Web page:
Cash-strapped hospitals made more progress on hospital-acquired infections

Hospitals that have made the most progress reducing hospital-acquired infections (HAIs) are also some of the most financially constrained, according to Medscape MultiSpecialty.

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In the first year of the Centers for Medicare & Medicaid Services' Hospital-Acquired Conditions (HAC) Payment Policy, which penalizes hospitals for HACs, the hospitals with the least amount of resources improved their infection rates the most, according to research presented at the Association for Professionals in Infection Control and Epidemiology 2015 Annual Meeting in Nashville, Tennessee.

Prior research showed no correlation between the CMS policy and HAI rates, leading to concern the policy might be overly punitive to cash-strapped hospitals, a common criticism of other CMS incentive programs such as the Hospital Readmissions Reduction Program.

Researchers Grace Lee, M.D., of Boston Children's Hospital and Harvard Medical School, and Michael Calderwood, M.D., of Brigham and Women's Hospital, analyzed data from the Centers for Disease Control and Prevention's National Healthcare Safety Network. They found that among the 92 hospitals in the lowest quartile for operating margins, the decrease in quarterly HAI rates rose from 3 percent to 8 percent after the policy was implemented, the publication reported. Comparatively, the decrease only increased from 4 percent to 5 percent for hospitals in the highest quartile. All hospitals in the lowest quartile operated at an annual loss of at least 5.78 percent, according to Medscape's conference coverage.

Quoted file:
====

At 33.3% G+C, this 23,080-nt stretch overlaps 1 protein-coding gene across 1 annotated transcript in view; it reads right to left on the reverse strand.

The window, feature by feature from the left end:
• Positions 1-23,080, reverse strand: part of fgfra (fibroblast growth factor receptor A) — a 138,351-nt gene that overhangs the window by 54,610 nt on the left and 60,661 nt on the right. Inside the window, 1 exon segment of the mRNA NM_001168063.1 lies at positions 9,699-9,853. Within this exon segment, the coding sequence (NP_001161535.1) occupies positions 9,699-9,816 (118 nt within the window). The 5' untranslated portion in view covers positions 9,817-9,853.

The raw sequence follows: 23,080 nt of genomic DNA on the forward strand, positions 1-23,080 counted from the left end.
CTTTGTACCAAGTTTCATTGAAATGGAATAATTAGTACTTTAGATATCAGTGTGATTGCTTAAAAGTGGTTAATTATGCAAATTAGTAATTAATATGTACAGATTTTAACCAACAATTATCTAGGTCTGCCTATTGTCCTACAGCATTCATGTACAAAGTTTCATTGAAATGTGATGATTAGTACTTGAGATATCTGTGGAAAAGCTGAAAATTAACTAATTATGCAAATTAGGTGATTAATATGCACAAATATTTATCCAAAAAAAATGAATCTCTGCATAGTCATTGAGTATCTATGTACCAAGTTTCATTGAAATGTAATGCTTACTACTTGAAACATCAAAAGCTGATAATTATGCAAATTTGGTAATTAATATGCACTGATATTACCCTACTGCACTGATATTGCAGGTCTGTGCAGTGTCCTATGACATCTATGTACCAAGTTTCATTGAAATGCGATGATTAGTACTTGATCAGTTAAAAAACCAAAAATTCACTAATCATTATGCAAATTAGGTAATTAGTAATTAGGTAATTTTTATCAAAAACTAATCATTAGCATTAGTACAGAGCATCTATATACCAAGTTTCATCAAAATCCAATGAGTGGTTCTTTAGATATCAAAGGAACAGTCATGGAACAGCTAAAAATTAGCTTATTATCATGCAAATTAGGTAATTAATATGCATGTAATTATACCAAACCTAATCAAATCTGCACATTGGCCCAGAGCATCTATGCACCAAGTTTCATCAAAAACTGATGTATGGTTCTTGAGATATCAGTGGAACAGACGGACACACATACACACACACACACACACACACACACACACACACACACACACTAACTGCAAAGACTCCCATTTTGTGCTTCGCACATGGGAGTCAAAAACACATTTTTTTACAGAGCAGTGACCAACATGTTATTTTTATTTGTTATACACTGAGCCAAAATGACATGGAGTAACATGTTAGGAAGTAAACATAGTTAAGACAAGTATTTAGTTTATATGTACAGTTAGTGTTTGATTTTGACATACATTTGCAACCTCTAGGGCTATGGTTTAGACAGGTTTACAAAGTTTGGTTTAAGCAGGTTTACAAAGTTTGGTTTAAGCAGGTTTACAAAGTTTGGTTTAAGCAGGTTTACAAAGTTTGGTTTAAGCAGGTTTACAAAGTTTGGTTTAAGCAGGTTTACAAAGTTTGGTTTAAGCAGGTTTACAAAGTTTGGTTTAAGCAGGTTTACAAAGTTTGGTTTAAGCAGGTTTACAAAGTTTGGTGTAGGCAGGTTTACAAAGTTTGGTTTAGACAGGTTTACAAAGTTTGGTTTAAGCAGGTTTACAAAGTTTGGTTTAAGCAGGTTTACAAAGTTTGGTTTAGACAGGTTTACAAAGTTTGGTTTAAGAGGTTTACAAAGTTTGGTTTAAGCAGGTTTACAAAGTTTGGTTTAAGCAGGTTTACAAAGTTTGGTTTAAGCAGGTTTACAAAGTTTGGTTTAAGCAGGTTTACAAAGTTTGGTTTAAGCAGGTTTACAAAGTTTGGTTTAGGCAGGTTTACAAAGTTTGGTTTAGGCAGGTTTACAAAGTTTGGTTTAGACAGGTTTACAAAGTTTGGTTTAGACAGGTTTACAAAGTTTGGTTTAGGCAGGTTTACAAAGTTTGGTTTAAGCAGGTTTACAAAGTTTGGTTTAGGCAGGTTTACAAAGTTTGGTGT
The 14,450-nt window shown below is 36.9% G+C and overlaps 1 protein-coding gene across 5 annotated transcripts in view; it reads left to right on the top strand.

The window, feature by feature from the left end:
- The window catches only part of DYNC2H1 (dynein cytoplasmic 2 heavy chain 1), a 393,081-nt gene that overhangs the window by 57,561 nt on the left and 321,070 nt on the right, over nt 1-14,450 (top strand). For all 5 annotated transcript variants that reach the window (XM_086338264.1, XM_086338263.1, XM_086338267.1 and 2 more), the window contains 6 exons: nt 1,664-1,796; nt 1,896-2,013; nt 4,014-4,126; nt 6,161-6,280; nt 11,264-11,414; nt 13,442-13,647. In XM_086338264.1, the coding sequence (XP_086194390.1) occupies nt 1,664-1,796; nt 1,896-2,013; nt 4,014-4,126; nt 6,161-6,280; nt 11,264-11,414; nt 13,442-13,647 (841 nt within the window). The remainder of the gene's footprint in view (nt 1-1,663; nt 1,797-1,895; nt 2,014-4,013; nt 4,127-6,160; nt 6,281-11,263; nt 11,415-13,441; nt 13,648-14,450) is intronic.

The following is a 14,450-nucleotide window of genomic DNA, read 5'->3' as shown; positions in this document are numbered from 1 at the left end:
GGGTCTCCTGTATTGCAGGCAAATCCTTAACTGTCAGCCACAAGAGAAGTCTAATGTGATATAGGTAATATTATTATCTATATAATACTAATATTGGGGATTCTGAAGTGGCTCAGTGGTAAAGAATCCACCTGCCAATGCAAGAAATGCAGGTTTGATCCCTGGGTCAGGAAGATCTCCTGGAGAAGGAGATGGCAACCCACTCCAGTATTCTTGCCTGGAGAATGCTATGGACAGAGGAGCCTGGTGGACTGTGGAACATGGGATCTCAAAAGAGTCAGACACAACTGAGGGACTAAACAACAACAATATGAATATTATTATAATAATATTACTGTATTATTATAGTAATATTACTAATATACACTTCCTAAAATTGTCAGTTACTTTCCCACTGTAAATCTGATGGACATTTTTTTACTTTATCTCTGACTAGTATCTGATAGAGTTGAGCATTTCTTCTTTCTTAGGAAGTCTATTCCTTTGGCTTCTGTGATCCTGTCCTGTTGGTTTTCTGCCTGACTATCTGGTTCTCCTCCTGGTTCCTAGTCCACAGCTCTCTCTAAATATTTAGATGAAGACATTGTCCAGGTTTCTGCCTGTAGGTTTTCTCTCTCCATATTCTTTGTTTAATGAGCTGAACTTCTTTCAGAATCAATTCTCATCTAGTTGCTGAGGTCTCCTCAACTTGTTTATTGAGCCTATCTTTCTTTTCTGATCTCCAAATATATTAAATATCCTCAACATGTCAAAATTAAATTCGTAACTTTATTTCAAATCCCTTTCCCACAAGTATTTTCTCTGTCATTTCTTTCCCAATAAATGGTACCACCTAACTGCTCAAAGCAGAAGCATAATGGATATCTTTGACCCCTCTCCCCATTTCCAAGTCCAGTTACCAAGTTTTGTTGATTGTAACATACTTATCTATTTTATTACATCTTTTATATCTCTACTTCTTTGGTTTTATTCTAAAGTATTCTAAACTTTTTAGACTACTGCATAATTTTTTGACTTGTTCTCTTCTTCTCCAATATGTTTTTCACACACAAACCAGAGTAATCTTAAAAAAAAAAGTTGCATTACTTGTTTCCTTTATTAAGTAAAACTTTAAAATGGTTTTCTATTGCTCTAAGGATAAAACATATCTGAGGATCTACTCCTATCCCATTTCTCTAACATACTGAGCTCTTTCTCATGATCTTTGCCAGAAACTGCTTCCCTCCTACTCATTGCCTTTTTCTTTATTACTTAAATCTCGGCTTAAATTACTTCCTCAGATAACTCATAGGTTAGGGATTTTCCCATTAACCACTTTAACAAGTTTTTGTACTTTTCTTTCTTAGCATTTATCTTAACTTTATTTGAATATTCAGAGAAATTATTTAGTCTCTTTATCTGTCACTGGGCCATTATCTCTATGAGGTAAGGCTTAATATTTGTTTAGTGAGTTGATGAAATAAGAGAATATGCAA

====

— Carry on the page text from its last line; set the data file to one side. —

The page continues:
Hospitals in the lowest quartile are largely nonprofits and safety-net providers, which are at greater risk for Medicare penalties, FierceHealthFinance previously reported.

"I think what we are seeing in some cases is that payment incentives and financial penalties may have an effect on where hospitals target their surveillance and infection-control efforts," Linda Greene, R.N., of the Highland Hospital at the University of Rochester in New York, told Medscape. All hospitals, she said, must continue to monitor infection risks specific to their patient population and hospital type.

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